Sunday, April 20, 2014
The campaign for gubernatorial candidate Eliot Cutler experienced a shakeup recently when it parted ways with field director Brandon Maheu, who held an obscure post that provides critical support services for an independent contender.
Eliot Cutler is running for Maine governor as an independent candidate. The Cutler campaign recently parted ways with field director Brandon Maheu, who held an obscure post that provides critical support services for an independent contender.
2013 Press Herald File Photo/Gordon Chibroski
To the general public, the departure of a campaign field director means next to nothing. But in a political campaign, jettisoning the person responsible for organizing volunteers, promoting potential donor fundraising events, compiling voter lists and building a grassroots network and enthusiasm for a candidate 10 months before Election Day is a significant development – especially in a race that’s expected to be close.
And it’s especially significant for an independent candidate, who has neither a political party nor its built-in campaign apparatus on which to lean.
Maheu, who had done similar work for the Maine Democratic Party and former gubernatorial candidate Patrick McGowan, declined to comment and referred all questions to the campaign. Ted O’Meara, Cutler’s campaign manager, wouldn’t provide a lot of detail, but he cautioned against reading too much into the staffing change.
“We parted ways amicably and mutually,” O’Meara said. “We were happy with the work Brandon did for us and we wish him well.”
It’s unclear if Maheu feels the same way. His Twitter account has been scrubbed of any mention of his past affiliation with Cutler. His pro-Cutler tweets from the past few months appear to have been deleted.
However, whether there are hard feelings between Maheu or the Cutler team is secondary to the impact his departure could have on the independent’s chances of defeating Republican Gov. Paul LePage and Democratic U.S. Rep. Mike Michaud.
Speculation about the potential impact to his campaign is swirling, from Maine to The Washington Post, where The Fix, a political blog, noted Maheu’s departure Friday in its rankings of the top gubernatorial races. In ranking the Maine gubernatorial race as the second best contest to watch this year, it said Maheu’s departure raised questions “about the stability” of Cutler’s campaign.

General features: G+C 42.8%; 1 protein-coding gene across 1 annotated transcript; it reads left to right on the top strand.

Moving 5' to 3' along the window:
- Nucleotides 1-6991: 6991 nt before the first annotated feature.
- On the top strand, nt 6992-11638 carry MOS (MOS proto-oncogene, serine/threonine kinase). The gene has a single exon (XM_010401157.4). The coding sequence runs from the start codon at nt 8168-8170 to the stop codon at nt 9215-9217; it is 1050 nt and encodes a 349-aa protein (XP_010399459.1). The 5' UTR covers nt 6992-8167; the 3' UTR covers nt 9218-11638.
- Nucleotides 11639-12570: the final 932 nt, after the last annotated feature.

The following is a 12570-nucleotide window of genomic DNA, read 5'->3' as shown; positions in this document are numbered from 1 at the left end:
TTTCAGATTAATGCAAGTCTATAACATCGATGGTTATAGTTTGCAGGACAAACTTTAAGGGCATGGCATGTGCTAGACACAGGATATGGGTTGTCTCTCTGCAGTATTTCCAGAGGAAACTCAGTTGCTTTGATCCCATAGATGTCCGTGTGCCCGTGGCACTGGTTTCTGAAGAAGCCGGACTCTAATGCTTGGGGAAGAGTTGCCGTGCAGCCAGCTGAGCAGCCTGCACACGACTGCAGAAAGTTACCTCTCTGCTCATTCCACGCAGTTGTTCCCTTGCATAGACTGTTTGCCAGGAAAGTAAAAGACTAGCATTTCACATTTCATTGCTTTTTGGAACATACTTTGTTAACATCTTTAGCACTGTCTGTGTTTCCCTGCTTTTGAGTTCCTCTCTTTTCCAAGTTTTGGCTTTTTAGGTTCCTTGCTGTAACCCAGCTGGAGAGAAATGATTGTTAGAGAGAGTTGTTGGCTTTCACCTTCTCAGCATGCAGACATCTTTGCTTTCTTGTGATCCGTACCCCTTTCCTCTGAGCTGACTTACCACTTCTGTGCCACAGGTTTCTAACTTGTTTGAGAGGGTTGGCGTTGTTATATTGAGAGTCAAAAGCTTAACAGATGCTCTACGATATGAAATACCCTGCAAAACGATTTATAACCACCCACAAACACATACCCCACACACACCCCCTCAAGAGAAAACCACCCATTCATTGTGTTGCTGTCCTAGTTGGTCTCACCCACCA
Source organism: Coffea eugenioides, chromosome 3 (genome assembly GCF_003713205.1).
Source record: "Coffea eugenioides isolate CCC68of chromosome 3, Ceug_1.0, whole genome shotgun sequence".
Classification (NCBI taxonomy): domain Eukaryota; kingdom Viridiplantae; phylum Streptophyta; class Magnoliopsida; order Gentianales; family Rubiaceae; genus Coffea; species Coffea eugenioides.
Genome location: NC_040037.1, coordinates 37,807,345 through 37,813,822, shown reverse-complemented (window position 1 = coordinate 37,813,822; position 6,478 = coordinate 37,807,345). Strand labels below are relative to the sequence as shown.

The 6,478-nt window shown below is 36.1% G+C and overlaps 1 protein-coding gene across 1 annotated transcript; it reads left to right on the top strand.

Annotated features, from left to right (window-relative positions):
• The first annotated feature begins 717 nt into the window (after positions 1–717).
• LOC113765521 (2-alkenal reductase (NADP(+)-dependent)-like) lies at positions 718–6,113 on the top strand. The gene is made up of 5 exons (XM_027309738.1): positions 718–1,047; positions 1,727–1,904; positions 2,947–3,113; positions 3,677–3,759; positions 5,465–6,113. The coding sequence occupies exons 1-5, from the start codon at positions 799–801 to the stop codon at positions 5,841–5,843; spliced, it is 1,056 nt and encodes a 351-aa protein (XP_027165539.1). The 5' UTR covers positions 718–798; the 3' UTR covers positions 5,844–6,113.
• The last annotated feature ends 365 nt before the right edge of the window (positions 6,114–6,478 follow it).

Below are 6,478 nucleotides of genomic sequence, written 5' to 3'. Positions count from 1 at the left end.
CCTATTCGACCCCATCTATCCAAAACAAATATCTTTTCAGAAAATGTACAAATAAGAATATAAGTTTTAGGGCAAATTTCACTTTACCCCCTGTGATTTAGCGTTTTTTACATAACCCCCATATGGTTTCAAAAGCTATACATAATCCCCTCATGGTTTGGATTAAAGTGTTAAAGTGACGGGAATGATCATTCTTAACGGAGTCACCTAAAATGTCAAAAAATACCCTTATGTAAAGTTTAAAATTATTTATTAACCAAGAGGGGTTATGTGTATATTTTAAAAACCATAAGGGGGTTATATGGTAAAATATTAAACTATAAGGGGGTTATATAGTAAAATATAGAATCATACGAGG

Michael Cuzzi, a former campaign aide to President Obama, Secretary of State John Kerry and former U.S. Rep. Tom Allen, agreed that the development was important.
“You’re talking about a senior staff position within a campaign and it’s a critical position,” said Cuzzi, who manages the Portland office for VOX Global, a strategic communications and public affairs firm headquartered in Washington, D.C.
“That job is to build capacity, talk to voters, make phone calls ... and ultimately plot a strategy for a campaign to win,” he said.
“Losing that person, 10 months before the election, is serious and it’s especially serious for Eliot Cutler because he lacks the built-in organization that a party candidate has,” Cuzzi added.
Cuzzi is not affiliated with any campaign. He writes a political column for the Maine Sunday Telegram.
He said he had no insight into Maheu’s departure. Regardless of the reason, he said the Cutler campaign will need to replace him.
There was plenty of postmortem analysis in 2010 when Cutler finished a close second to LePage. However, a critical factor in the race – one acknowledged by the Cutler campaign – was that the independent didn’t have a field operation.
The absence of that operation was clear on the night of the election, as Cutler built a lead in southern Maine and watched it evaporate as results trickled in from far-flung rural districts. While LePage’s platform resonated with those conservative-leaning precincts, he also had a party apparatus and a field operation to make sure that those who liked him actually voted for him.
Cutler, a Bangor native, campaigned in many of those rural districts. But he didn’t have a field operation to match LePage or Democratic candidate Libby Mitchell, who had complex voter lists for their staffs – or affiliated groups like the Republican Governors Association, in LePage’s case – to work the phones, knock on doors and get people to the polls.
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